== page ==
The fundamental premise of Christian anthropology is that we are valuable beyond measure and designed to reflect the altruistic character of our maker but deeply broken and have an insurmountable entropy towards self interested behavior. We describe this causally with the narrative of the fall. Regardless of whether or not you hypothesize a historical Adam and Eve[10] the fall is the process by which we not only tarnish our immense capacity for beauty and generosity with the fundamental entropy of self interest, such that the former merely punctuates than the latter…but then we lie to ourselves about it.

All of this could lead us to argue (with a smile, and hopefully in a cheeky rather than a douchey way) that Christians are more in touch with reality, as specified by behavioral ecology. The Christian operating system which is self aware of our tendency of self deception and our tendency towards subtle cheating, makes it an evolutionary unstable strategy…but also gives it a huge epistemic advantage.[11] But, if Jesus was to talk in the language of behavioral ecology, I think the sermon on the mount might have included something like:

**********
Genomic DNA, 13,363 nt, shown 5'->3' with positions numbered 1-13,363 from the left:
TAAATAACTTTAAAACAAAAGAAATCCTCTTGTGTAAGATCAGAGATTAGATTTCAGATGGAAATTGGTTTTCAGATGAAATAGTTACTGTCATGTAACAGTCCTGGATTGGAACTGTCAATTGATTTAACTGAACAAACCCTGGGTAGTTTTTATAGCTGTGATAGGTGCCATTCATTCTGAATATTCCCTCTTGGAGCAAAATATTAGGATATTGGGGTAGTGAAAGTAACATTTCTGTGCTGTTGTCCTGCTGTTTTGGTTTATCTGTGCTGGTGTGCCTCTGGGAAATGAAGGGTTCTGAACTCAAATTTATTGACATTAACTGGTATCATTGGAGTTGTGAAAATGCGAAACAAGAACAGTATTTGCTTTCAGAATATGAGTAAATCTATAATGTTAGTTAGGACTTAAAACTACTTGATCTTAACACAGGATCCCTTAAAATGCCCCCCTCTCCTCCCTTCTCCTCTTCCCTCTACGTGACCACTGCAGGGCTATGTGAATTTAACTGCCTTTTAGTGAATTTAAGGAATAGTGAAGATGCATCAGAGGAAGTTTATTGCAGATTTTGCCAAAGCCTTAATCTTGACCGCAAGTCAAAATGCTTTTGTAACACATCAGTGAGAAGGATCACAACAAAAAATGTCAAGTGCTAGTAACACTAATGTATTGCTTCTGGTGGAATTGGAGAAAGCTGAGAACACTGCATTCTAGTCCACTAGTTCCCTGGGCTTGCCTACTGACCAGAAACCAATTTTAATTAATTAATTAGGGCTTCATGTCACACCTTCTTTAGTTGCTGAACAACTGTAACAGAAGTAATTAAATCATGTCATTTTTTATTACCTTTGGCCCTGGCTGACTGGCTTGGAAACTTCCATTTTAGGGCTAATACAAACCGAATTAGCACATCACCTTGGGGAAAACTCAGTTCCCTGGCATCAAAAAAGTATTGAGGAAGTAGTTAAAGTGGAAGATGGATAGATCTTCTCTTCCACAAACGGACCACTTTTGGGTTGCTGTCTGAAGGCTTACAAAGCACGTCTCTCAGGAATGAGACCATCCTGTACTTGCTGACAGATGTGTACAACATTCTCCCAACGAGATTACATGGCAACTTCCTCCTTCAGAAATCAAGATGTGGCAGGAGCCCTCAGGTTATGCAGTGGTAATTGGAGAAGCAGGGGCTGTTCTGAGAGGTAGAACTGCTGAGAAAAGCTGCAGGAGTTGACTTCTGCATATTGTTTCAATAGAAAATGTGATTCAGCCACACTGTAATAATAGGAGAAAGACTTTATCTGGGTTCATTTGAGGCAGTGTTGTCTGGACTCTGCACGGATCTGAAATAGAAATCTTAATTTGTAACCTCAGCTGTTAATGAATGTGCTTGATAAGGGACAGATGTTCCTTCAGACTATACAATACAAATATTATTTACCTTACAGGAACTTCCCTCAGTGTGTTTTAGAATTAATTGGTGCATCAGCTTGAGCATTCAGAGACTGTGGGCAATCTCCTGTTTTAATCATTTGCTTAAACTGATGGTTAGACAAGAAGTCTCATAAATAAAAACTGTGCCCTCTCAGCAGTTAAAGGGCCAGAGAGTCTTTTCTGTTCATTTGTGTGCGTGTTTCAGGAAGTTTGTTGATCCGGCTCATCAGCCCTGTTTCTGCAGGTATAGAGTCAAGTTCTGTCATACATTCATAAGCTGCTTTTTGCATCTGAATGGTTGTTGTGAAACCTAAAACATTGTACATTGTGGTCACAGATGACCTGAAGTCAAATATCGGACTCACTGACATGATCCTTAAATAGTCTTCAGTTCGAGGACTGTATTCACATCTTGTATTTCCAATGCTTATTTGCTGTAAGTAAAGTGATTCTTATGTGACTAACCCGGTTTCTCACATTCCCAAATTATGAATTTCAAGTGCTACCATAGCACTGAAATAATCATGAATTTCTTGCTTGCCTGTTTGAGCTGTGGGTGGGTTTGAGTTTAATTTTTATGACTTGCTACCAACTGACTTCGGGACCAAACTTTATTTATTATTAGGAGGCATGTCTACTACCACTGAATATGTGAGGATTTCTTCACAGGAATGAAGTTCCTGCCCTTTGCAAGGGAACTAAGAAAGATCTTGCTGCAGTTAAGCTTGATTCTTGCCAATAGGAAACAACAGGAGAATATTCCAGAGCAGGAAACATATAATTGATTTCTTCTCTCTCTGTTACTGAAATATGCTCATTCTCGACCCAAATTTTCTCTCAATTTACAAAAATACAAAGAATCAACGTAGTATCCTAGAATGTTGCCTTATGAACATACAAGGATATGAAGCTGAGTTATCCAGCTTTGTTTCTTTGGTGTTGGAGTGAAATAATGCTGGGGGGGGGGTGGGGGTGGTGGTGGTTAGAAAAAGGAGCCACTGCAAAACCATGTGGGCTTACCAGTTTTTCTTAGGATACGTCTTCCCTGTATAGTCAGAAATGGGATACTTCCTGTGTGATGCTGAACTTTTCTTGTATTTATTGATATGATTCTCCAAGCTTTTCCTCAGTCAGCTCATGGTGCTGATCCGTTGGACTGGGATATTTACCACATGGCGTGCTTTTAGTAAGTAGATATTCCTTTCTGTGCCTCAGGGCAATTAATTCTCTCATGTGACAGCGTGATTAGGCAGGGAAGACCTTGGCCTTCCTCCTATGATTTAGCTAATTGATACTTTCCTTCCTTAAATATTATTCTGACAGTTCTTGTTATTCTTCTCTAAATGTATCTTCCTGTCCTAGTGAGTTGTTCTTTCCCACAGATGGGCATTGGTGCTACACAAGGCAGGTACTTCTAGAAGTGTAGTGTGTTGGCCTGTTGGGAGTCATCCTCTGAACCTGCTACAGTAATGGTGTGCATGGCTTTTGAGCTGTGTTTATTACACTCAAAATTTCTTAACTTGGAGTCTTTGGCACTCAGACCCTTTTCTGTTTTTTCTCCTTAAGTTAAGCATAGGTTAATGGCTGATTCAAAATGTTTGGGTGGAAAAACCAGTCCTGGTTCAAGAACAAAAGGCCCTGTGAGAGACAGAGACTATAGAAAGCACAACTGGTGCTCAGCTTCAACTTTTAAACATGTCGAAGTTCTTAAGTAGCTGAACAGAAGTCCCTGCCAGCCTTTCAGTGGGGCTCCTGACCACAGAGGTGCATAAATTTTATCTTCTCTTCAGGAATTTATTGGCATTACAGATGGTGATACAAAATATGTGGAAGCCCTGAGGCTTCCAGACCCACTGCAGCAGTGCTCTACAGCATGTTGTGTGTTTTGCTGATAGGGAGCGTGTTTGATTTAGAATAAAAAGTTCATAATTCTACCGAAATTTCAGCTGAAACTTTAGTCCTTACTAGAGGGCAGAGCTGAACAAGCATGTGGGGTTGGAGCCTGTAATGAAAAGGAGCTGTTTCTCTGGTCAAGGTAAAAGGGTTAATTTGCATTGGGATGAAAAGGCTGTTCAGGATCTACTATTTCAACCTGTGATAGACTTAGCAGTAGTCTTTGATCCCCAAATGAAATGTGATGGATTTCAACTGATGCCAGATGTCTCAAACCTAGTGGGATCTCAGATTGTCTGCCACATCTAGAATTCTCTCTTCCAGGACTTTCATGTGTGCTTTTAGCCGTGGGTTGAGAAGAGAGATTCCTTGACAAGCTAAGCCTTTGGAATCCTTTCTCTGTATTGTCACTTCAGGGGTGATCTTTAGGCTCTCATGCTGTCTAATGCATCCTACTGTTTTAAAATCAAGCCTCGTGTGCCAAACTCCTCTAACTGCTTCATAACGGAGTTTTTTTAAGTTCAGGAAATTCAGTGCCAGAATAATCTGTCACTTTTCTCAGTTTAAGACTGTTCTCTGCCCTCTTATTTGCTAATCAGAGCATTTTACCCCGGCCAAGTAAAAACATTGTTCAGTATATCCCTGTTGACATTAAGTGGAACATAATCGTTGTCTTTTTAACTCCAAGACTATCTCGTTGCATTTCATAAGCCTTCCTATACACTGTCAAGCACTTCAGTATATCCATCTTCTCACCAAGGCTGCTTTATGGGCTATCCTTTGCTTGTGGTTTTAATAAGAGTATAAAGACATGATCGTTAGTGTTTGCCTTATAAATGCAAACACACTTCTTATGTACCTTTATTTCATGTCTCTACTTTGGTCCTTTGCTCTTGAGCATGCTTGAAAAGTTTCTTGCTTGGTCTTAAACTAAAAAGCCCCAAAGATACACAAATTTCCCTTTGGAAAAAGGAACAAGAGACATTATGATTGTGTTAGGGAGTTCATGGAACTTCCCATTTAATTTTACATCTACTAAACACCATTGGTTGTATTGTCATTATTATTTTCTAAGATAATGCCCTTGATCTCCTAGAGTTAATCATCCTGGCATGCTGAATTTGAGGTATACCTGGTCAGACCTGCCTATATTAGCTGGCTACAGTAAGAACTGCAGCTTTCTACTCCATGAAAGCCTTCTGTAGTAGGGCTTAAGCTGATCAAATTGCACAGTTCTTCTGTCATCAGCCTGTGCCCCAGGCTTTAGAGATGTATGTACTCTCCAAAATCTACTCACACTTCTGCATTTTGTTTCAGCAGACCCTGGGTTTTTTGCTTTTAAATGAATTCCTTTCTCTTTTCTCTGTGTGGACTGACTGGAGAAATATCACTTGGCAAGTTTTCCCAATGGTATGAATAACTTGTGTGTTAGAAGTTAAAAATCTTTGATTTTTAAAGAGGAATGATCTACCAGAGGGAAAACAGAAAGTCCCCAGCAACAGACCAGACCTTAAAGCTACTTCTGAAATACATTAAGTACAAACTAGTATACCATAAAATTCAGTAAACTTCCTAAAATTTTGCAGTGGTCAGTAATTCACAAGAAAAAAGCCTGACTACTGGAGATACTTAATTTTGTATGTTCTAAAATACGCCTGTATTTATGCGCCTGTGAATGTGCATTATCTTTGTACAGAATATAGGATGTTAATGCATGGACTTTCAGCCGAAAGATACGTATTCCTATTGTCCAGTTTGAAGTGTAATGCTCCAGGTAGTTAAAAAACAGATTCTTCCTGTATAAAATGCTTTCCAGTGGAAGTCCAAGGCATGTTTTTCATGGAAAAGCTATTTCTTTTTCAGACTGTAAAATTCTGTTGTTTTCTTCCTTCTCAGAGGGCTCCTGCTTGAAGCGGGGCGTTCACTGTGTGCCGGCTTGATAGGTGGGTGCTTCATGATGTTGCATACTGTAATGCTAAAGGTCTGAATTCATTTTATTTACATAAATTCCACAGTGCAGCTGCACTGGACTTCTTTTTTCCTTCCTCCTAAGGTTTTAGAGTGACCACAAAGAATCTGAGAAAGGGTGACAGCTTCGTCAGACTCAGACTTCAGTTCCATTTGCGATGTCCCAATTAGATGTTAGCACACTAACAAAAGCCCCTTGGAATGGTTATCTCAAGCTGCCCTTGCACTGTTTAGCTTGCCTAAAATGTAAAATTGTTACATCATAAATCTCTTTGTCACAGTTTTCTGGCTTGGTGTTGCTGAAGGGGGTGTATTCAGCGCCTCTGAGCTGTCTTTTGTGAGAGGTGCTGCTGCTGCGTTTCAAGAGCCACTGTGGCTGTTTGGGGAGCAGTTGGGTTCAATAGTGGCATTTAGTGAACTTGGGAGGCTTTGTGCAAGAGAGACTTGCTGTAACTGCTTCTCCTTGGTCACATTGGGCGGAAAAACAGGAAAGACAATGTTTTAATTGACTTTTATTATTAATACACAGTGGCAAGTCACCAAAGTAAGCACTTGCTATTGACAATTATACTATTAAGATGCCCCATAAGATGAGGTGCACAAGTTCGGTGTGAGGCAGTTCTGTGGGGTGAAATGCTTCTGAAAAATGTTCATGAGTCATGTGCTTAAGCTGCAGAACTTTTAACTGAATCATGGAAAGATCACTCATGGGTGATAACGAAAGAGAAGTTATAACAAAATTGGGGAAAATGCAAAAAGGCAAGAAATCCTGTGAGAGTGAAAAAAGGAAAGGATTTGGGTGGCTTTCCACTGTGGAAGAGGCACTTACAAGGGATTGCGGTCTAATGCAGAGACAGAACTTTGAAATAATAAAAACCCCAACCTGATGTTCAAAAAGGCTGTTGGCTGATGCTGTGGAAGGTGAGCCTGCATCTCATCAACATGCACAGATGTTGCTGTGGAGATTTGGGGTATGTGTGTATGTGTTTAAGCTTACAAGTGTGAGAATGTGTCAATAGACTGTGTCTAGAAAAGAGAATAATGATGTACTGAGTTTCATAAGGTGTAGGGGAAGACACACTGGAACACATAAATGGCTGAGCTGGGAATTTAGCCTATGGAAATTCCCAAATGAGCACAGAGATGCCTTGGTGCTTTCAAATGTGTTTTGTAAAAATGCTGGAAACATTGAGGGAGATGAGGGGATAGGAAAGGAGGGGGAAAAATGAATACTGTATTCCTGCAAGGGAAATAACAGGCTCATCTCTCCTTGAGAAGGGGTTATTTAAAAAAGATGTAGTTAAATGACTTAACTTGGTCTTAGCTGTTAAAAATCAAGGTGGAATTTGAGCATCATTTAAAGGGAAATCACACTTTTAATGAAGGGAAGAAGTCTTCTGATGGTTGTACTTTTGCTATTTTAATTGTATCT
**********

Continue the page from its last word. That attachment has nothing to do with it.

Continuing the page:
"Blessed are those who are aware of their self deception, it is the first step in actual self forgetfulness.”

Which is actually just my paraphrase of:

“Blessed are the poor in spirit, for theirs is the kingdom of heaven.”[12]

This post was prepared while listening to The Sufferer and the Witness by Rise Against

[1] The classic example is eusocial insects who turned out to be haplodiploid, which makes sisters more closely related than they would be to their own daughters, making celibate cooperative labor the most effective way to get genetic material into future generations.